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Model Download (Beta)

An AI model training pipeline is a series of interconnected steps that automate the process of training, validating, and fine-tuning a machine learning model. DataVerse simplifies the creation of an AI model training pipeline, allowing users to focus on obtaining the best results for their specific use cases. This guide will walk you through the process of creating an AI model training pipeline using the DataVerse platform.
You can perform model download on the Model.

Quick Start

Download model.
Click on the video below for a quick overview:

Download model by dataverse-sdk

DataVerse-sdk install:

Download Steps

# step1: connect to your dataverse host
from dataverse_sdk import *
from dataverse_sdk.connections import get_connection
client = DataverseClient(
host=DataverseHost.DEMO, email="XXX", password="***"
assert client is get_connection()
# step2: get project and model list
project = client.get_project(project_id=1)
models = project.list_models()
# step3: get your model by model_id
model = project.get_model(model_id=30)
# step4: Download labels.txt and model.onnx
status, label_file_path = model.get_label_file(save_path="./labels.txt", timeout=6000)
status, onnx_model_path = model.get_onnx_model_file(save_path="./model.onnx", timeout=6000)

Model Content in DataVerse

BOX2D models:

Model Code
Input Image Size
(416, 416)
Tiny and Fast: Ideal for quick prototyping and low resource scenarios, this model provides reasonable accuracy with a smaller input size of 416x416 pixels.
(640, 640)
Balanced Small: A perfect blend of efficiency and performance, this model provides improved accuracy while maintaining fast performance with a input size of 640x640 pixels.
(640, 640)
Standard: The go-to choice for most users, this model balances speed and accuracy with a moderate input size of 640x640 pixels.
(640, 640)
Advanced: With extended features for better accuracy, this model may take a bit more time but delivers excellent performance.
(1280, 1280)
Large and Accurate: Designed for high-end systems and use cases that require top-notch accuracy. This model has a larger input size of 1280x1280 pixels, resulting in longer training time.
(1280, 1280)
Deep Learning Powerhouse: This top-of-the-line model provides the best performance and accuracy, with a input size of 1280x1280 pixels. It's the perfect fit for complex projects and advanced users.

ONNX model inference (onnxruntime>=1.9)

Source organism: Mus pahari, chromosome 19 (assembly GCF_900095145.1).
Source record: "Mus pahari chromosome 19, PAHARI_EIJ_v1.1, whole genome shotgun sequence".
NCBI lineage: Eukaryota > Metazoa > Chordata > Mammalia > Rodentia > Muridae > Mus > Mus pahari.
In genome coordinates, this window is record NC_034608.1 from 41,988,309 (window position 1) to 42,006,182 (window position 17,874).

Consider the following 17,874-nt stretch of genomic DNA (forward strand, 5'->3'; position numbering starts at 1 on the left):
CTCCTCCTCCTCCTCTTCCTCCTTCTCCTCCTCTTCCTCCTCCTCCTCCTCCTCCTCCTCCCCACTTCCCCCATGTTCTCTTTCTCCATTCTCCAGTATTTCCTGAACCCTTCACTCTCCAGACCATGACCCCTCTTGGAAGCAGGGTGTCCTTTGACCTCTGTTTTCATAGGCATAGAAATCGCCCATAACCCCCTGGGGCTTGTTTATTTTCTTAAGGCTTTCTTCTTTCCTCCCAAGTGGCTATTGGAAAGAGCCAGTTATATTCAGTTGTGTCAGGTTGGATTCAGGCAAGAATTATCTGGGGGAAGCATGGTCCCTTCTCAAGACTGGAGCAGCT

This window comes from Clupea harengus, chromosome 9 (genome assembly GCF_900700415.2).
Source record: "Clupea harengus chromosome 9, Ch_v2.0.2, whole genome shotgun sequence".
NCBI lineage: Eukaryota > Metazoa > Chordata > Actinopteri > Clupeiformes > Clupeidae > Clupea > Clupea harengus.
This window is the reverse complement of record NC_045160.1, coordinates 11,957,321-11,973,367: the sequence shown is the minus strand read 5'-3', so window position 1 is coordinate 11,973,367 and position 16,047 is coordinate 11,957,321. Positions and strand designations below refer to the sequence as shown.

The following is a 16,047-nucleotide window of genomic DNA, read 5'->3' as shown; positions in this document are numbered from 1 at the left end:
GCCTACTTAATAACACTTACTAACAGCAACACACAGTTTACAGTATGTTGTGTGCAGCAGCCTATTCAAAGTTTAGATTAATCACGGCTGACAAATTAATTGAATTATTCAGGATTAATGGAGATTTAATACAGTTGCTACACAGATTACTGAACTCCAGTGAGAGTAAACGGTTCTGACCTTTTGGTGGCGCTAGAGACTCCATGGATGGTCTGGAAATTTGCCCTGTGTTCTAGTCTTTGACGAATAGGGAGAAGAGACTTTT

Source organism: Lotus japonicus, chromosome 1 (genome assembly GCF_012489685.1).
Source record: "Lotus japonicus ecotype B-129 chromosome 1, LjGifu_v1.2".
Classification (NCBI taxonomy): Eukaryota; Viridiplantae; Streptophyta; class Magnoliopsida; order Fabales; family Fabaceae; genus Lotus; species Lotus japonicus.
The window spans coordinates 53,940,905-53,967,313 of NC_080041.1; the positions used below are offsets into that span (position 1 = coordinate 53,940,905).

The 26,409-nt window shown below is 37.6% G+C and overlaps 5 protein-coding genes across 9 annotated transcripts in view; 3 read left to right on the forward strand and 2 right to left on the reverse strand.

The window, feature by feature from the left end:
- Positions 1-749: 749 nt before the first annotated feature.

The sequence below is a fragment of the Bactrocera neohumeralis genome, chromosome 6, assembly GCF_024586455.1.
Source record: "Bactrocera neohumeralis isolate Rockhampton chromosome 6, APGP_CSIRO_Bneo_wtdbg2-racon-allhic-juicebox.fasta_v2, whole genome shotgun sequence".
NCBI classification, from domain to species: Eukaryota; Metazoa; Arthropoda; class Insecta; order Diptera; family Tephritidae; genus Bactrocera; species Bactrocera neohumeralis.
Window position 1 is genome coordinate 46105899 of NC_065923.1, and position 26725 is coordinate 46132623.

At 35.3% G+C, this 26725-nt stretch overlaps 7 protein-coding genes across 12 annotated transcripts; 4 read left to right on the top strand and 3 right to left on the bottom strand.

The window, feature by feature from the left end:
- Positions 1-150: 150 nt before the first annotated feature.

Prepare Input

import cv2
import numpy as np
image_path_list = ['path/img1.jpg', 'path/img2.jpg']
image_input = []
for image_path in image_path_list:
img = cv2.imread(image_path) #bgr image
#resize image as the input size of your selected model_code (model 1~6)
img_size = cv2.resize(img, (640, 640), interpolation=cv2.INTER_AREA)
inputs = {"INPUT": np.array(image_input)}
output_names = ["OUTPUT"]

Onnx Inference

import onnxruntime as ort
onnx_file = "/file_path_to/model.onnx"
providers = ["CUDAExecutionProvider", "CPUExecutionProvider"]
# If there is a kernel in the CUDA execution provider ONNX Runtime executes that on GPU.
# If not the kernel is executed on CPU.
sess = ort.InferenceSession(str(onnx_file), providers= providers)
outputs =, inputs)

Post-Processing for the output

Output terminology

  • One detected object: np.array([n_xc, n_yc, n_w, n_h, confidence score, class_idx])
    • n_xc: normalize box x-center
    • n_yc: normalize box y-center
    • n_w: normalize box width
    • n_h: normalize box height
    • confidence score
    • class_idx: class index of training category list
  • One detection results: array of detected objects
  • Batch detection results: array of detection results

Post-processing script

# Load category
with open("/path/labels.txt") as f:
category =
class_list = category.split("\n")
img_w = 1280 # modify as your original image width
img_h = 720 # modify as your original image height
prediction_results = outputs[0]
for img_results in prediction_results:
for obj in img_results:
category = class_list[ int(obj[5])]
confidence_score = obj[4]
x = int(obj[0] * img_w)
y = int(obj[1] * img_h)
w = int(obj[2] * img_w)
h = int(obj[3] * img_h)
# TODO: save the results as your target format